Carson City schools explore options for $2.4 million deficit | NevadaAppeal.com
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Carson City schools explore options for $2.4 million deficit

Jessica Garcia
jgarcia@nevadaappeal.com

The Carson City School District will be exploring options to address its anticipated $2.4 million deficit for the 2020-21 school year and beyond early in its budget process, as presented to the district’s Board of Trustees on Jan. 28.

The district’s projections this early in the year remain conservative, chief financial officer Andrew Feuling reported to the board in his presentation regarding early budget assumptions for the coming year. Fiscal year 2020-21 to date shows an expected $69.1 million in revenue but $69.5 million in expenditures.

Feuling said more work needs to be done to reduce the $2.4 million figure before the tentative budget is presented in April. Other possibilities also are available for funding that could relieve some of the pressure for staffing and operating costs.

While the district still awaits tax projections and other information from the state taxation and education departments, Carson City has at least some known data in hand. Carson City’s per-pupil funding is increasing from $7,184 for 2020 to $7,285 for 2021. At the same time, enrollment figures are likely to remain flat. Last year’s average daily enrollment for Carson City was 7,788. For 2021, projections dip to 7,740.

The small boost in funding combined with stagnant enrollment increases impacts any potential tax revenue sources with the state’s Senate Bill 543 hold harmless provisions for the next several fiscal years, Feuling reported. It’s hardly enough to cover inflationary costs and to account for the expected growth, which the district has been eying and planning for particularly at the middle school level.

The district also will keep an eye on allocations for special education. Rural charter schools such as Carson Montessori also expect to take certain key revenue losses, Feuling said.

However, administrators will be seeking strategies through grant funds, according to Feuling and Superintendent Richard Stokes, to support programming and staffing positions. This could offset costs to the general fund that impact district services the most.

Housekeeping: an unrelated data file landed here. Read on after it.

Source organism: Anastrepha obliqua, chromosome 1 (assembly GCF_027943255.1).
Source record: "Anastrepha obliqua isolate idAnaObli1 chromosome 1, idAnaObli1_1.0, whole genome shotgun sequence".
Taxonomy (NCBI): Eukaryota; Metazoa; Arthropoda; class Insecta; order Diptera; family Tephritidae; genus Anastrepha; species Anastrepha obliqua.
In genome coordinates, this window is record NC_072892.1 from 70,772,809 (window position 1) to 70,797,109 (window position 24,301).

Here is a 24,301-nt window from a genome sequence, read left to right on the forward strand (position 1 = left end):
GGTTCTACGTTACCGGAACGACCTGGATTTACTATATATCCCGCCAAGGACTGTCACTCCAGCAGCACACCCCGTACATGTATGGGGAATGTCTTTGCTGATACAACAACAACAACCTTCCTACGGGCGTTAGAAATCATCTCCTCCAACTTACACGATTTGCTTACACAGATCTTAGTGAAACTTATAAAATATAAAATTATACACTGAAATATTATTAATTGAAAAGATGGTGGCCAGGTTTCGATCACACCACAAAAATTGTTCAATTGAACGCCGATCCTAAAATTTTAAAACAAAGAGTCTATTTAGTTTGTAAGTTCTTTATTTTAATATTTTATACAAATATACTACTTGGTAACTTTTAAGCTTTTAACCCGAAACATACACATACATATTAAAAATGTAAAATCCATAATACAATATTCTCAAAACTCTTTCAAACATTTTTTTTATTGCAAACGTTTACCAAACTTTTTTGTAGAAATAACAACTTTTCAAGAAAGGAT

“There are 25 different state grants that we manage and some just have more flexibility than others,” Feuling told the Appeal.

The specific plan on these grants would be announced at a later time, but Stokes said they greatly help in reducing positions or services that might otherwise be eliminated.

Resources, too, likely could be shifted as the district considers rezoning for Eagle Valley and Carson middle schools.

“If the idea is to move kids over to Fremont (Elementary School), that’ll be, in the end, more cost neutral,” Feuling said. “There will be some utility costs, but they wouldn’t be as significant. Snyder would be significant if it became operational right away.”

The environmental studies continue before the district can move forward with purchasing the 1600 Snyder Ave., property, but if it is established as a site, it, too, assists with the shift in expenditures.

“It really is an investment into the future with two land parcels that large,” Stokes said. “That can become anything, and we have the ability to do that with this other pot of money from the rollover bond.”

For now, the district will continue to seek ways it can reduce its deficit and remain fiscally solvent. Feuling, a member of the Commission on School Funding created by SB543 last year, told the board it will be approaching a general fund balance of 17 percent at the end of this fiscal year. If the ending fund balance drops below 4 percent, he said, as was the case with White Pine County School District for fiscal year 2014, the school district would have to relinquish control of its services to the state.

The district will prepare for its annual budget process in the coming months with its usual deadlines. On Feb. 15, Carson City will receive preliminary revenue projections from the state Department of Taxation, followed by final projections on March 25. On April 14, the board will hear a presentation on the tentative budget and hear discussion and input, then submit it the next day to Taxation. At its May 26 meeting, the board will hold a budget meeting for approval and submit the final budget to the state by June 8.